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Contrast Magazine
James Jean

Words / Carolyn Mirante
Photography / Brandon Shigeta

James Jean is an enigmatic figure. Trained as an illustrator, Jean acquired a cult following with his unique and meticulous style. In 2008, he surprised the world by leaving the realm of commercial illustration for the more structured world of fine art. His first foray into this realm—a solo exhibition at the Martha Otero Gallery in LA—was met with great success. Today, nearly two years after the opening of a much-speculated-on exhibition at the Tilton Gallery in NYC (Parallel Lives), Jean opens up about his life, creative inspirations, and what the future has in store for him.

Carolyn: I understand you got your start with the arts in illustration. How did you come into that?
James Jean: During and after art school, I would do anything that required drawing or painting to make a living. After getting rejected from major book publishers and doing a few small spots for the New York Times, I luckily landed a gig drawing covers for DC Comics, which turned into a regular assignment for seven years. During that time, my commercial art career really took off despite my intention to focus on my personal work.

Following your show at the Tilton Gallery in New York (Parallel Lives), there was much speculation about the personal details of your life. It goes without saying that personal changes can affect your work, but it strikes me as doing a disservice to you as an artist to focus solely around those effects. I’m more interested in looking at some of the seminal, early sources that have influenced your work. Can you tell me a little about those?
I would have to say I was mostly interested in music as a teenager. For some reason, I was obsessed with playing the trumpet, and though I had an interest in drawing, I focused all of my energy in practicing jazz riffs in the basement. My family and neighbors couldn’t stand the infernal noise coming from beneath the house, but at least they knew I wasn’t doing heroin like my jazz idols: Miles Davis, Charlie Parker, John Coltrane, the list goes on. I never became very good, but the sensation of creating sound through convoluted metal tubing was addicting. Despite my obsession with the trumpet, I applied to art school, and that’s where I traded one addiction for another: drawing.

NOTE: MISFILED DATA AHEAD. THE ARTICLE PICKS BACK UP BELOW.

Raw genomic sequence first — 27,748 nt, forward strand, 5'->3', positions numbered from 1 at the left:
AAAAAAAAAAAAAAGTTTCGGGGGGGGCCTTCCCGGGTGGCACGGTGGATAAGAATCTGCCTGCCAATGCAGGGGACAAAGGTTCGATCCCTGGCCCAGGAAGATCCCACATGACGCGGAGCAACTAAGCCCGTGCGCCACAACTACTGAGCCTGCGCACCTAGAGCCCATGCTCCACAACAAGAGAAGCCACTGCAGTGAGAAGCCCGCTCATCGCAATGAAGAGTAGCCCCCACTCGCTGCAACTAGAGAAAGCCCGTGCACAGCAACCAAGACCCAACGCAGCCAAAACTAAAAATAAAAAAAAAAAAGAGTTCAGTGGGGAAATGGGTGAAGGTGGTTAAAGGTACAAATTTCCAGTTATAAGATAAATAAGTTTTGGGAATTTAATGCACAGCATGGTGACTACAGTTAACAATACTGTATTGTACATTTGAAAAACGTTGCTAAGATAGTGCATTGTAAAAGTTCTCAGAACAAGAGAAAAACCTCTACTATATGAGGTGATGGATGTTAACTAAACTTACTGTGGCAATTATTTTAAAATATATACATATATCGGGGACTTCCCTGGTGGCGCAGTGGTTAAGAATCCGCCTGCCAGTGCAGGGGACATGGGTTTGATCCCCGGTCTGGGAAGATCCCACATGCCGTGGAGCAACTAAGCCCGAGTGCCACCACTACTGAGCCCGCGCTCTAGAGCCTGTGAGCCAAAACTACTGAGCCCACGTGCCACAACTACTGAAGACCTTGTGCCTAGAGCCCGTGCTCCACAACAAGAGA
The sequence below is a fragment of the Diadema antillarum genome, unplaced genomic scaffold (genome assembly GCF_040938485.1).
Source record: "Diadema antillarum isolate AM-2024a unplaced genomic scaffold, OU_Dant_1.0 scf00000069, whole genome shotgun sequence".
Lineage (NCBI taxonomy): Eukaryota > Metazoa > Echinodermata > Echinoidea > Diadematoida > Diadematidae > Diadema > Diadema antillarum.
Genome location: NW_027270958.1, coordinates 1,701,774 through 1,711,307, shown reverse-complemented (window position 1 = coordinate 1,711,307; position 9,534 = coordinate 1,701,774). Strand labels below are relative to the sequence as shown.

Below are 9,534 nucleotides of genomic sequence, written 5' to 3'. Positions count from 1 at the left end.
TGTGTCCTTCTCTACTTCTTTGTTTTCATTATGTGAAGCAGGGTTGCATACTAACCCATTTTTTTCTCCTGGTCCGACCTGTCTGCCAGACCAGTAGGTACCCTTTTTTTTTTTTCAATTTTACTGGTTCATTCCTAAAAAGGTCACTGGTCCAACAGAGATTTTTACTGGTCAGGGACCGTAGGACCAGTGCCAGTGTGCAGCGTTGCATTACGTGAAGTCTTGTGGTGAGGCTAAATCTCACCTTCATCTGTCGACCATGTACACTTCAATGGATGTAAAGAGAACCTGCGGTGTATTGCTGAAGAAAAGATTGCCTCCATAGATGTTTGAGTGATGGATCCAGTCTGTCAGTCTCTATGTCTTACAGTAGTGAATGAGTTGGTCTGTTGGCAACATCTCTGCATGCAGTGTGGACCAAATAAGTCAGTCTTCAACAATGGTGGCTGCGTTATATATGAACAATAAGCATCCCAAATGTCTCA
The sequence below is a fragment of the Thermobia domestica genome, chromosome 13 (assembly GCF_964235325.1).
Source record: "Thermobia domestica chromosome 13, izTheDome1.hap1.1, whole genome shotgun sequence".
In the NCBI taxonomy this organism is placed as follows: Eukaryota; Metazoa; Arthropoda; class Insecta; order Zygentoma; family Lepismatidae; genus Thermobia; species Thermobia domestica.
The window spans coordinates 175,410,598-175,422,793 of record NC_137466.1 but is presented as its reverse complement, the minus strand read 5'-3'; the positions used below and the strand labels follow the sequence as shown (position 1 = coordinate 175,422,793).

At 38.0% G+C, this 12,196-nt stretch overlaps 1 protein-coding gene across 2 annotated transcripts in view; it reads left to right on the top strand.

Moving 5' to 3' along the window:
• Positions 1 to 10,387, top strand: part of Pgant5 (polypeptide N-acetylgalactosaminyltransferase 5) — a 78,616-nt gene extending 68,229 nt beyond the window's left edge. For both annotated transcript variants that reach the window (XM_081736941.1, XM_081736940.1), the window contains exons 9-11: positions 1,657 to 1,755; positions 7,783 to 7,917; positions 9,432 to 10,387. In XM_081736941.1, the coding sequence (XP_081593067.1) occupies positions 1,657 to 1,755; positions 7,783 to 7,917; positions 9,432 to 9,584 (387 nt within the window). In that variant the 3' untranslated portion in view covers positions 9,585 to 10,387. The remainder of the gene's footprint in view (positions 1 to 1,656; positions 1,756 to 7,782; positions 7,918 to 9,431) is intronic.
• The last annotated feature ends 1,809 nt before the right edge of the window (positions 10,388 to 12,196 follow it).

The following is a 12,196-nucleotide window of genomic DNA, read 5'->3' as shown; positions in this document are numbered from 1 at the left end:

How do you think challenging life events affect your work? Do you see them altering your creativity in a largely positive or negative way?
In Feb. 2013, I was overwhelmed by a variety of things happening in my life and I left the country and disconnected from everything. No bank accounts, no credit cards, no website, no social media. I moved to the Philippines and traded paintings with someone I knew there in exchange for a place to live. After close to two years living abroad and out of my suitcase, I’m trying to get my life back to normal. This adventure has definitely been a positive experience, but I’m not sure if my work has become better since there’s been too much tumult around for me to get a breath and experiment with something new. To get back out of the dark cave into which I was cast, I’ve had to return to older themes and motifs to trade for travel, room and board. However, I’ve become more interested in photography these days, so that will definitely inform my work in the near future.